4. Adjustment costs

Modelling of the impact of the FTA suggests that the overall adjustment costs to Australia are likely to be small and would be outweighed by the economic gains.  The two economies are relatively complementary, with different specialisations in those sectors which are important to both countries. The past two decades of trade liberalisation and economic reform in Australia, and the experience in implementing Australia-New Zealand Closer Economic Relations Trade Agreement, mean that Australia has already absorbed many of the adjustment costs that result from comprehensive trade liberalisation and economic reform. Even the two most protected sectors in the Australian economy, the automotive and textile, clothing and footwear industries, have been exposed to much greater competition over the last two decades.

Many of the industries that stand to gain significantly under the FTA (for example, wheat) are spread across a number of Australian states.  The rural sector will benefit from the FTA through the elimination of the Thai tariffs on wheat, meat, horticultural products and processed foods.  The only impact felt by Australia’s services sector is expected to be positive.

Impact on Consumers

The impact of the FTA on consumers is likely to be wholly positive. Australian consumers will benefit from reduced prices for locally-manufactured products to the extent that those products use inputs imported from Thailand, and the duty savings accruing from the FTA for products imported from Thailand will likely result in lower prices.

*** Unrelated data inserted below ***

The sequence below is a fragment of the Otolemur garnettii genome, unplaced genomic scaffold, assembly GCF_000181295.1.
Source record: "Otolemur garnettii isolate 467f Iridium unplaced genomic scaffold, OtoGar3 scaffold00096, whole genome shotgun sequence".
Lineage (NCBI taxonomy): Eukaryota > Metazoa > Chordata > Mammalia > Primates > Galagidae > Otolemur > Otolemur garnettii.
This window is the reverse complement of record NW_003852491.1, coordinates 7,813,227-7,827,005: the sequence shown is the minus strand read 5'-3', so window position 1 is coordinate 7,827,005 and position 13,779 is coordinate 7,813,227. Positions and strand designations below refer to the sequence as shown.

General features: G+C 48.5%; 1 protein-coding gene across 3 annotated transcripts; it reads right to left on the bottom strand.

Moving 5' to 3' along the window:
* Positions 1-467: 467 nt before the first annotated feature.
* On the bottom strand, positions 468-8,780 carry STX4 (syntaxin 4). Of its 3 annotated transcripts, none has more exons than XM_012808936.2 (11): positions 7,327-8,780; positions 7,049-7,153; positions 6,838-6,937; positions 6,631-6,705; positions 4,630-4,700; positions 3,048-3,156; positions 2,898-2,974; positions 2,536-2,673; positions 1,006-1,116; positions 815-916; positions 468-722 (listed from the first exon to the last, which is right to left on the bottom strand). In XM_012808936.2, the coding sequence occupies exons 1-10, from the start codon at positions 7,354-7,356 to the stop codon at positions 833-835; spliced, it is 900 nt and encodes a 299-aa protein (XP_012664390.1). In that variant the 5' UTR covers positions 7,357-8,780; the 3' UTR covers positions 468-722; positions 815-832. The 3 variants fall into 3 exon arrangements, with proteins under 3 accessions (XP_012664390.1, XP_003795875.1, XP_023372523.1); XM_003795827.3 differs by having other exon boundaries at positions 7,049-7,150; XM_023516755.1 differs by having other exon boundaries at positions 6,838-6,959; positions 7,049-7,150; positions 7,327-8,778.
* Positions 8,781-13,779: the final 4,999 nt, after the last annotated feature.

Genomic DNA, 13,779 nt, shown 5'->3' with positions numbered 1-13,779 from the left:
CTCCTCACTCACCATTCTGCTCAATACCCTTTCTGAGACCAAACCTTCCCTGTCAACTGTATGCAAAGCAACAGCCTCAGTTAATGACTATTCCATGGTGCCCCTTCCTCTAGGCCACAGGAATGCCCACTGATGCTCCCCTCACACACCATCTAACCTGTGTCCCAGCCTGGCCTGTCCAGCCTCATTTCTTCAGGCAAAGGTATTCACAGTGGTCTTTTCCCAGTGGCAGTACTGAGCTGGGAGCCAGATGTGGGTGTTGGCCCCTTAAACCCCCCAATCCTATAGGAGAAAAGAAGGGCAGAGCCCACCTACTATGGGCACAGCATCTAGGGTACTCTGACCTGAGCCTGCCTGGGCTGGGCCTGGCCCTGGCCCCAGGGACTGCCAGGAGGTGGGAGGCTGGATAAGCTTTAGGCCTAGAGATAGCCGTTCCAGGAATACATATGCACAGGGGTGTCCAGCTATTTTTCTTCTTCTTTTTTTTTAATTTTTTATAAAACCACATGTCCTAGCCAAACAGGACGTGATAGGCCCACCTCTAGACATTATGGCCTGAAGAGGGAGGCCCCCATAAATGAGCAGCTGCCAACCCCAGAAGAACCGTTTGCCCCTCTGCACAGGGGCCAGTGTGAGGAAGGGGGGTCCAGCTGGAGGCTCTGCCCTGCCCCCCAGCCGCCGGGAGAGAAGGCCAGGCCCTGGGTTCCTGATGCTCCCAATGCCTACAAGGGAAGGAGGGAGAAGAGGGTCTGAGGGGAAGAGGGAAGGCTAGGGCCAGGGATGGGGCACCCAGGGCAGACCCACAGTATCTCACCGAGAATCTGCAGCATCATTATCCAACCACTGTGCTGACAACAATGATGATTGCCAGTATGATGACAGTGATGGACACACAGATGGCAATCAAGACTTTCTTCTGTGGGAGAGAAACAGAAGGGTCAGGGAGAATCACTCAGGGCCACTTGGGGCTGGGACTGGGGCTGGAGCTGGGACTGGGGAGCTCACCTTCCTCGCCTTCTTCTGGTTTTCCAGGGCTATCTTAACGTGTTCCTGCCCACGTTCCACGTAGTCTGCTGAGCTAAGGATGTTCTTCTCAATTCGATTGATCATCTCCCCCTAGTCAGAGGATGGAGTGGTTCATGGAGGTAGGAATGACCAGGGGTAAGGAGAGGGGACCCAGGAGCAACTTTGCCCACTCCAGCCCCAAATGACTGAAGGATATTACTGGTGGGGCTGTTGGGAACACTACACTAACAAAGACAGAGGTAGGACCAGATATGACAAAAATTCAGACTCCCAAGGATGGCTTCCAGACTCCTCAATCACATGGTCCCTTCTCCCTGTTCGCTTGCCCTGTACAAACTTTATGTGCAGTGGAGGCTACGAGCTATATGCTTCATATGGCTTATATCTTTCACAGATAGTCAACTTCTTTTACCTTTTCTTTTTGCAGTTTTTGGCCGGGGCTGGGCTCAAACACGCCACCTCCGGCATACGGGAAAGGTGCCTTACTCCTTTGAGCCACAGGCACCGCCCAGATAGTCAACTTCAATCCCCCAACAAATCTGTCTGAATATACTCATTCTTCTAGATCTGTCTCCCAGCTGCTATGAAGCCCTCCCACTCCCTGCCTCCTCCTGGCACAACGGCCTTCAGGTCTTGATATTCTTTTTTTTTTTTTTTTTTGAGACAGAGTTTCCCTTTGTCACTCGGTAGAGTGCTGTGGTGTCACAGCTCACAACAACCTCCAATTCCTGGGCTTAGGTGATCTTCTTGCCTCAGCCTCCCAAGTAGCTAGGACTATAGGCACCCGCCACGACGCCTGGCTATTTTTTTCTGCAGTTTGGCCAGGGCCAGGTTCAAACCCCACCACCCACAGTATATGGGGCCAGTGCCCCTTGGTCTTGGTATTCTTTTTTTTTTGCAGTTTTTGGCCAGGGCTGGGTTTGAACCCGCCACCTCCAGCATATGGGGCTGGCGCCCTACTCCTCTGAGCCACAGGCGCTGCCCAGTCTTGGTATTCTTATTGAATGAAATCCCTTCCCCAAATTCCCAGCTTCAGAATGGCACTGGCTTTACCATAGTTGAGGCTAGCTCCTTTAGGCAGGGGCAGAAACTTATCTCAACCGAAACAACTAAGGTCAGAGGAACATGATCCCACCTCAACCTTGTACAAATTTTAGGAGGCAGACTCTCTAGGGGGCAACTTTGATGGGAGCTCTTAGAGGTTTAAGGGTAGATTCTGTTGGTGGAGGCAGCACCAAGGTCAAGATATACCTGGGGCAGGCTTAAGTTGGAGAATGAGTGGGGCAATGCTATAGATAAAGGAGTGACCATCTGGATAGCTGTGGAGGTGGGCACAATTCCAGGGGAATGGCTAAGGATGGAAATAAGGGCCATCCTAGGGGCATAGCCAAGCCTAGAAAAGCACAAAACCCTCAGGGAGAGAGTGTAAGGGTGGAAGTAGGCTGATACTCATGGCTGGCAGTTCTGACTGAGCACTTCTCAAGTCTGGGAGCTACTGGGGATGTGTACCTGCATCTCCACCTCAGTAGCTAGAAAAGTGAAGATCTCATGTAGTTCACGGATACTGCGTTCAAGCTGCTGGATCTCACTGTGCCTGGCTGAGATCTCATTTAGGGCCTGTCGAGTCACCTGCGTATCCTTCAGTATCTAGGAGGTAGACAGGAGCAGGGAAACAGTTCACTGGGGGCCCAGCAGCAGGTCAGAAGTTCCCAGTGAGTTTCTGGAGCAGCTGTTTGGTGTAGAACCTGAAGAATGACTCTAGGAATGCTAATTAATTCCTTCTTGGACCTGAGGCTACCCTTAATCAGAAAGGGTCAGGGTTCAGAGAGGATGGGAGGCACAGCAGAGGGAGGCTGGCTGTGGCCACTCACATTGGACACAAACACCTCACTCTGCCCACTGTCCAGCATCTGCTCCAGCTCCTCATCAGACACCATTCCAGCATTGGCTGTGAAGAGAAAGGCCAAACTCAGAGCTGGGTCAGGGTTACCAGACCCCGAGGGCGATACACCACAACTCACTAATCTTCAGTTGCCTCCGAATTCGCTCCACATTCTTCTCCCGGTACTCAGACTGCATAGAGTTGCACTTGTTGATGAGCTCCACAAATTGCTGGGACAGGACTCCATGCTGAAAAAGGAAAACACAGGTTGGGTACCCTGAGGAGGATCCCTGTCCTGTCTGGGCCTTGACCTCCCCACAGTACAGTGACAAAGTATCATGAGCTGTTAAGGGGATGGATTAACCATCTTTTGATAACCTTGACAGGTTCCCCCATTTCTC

Impact on Australian Governments

1.Commonwealth Government

Assuming that the FTA enters into force on 1 January 2005, and that imports from Thailand would grow steadily over time in line with the domestic economy, the Treasury has forecast the FTA’s possible financial impact for the Commonwealth Government.

 

 

Fiscal Balance ($m)

Underlying Cash Balance ($m)

Operating balance/Net assets ($m)

2004/05

-45

-45

-45

2005/06

-90

-90

-90

2006/07

-100

-100

-100

2007/08

-110

-110

-110

 

It should be noted that the potential economic growth that the Australia-Thailand FTA may generate, and any additional taxation revenue resulting from that growth, were not factored into these estimates. Furthermore, it is not possible at this stage to identify to what extent imports from Thailand will not meet the relevant rule of origin in order to qualify for the tariff preference offered by the FTA. If a significant proportion of imports from Thailand does not meet the ROOs and, hence, continues to be subject to tariff duties, the estimate above of the FTA’s impact on Commonwealth Government revenue may be overstated. It should also be noted that these estimates did not take into account possible additional losses in tariff revenue that could arise if imports from Thailand displace imports from other countries.

2. State and Territory Governments

While some of the commitments made under the Australia-Thailand FTA impact on areas of State and Territory Government responsibility, there are few commitments going beyond what has been offered by Australia in the GATS Doha round and no changes to the level of access of Thai services providers to the Australian market will occur. As a result, there should not be any additional impact on the State and Territory Governments.

CONSULTATIONS

The Department of Foreign Affairs and Trade (DFAT), and other agencies have conducted consultations on progress in the Australia-Thailand FTA negotiations with State and Territory Governments, peak industry bodies and individual firms in Sydney, Melbourne, Brisbane, Adelaide, Perth as well as several regional centres. Industry representatives, apart from the textiles, clothing and footwear bodies, and State and Territory Governments consulted all supported the broad aims of the negotiations, although some companies have registered concerns about the impact of increased imports.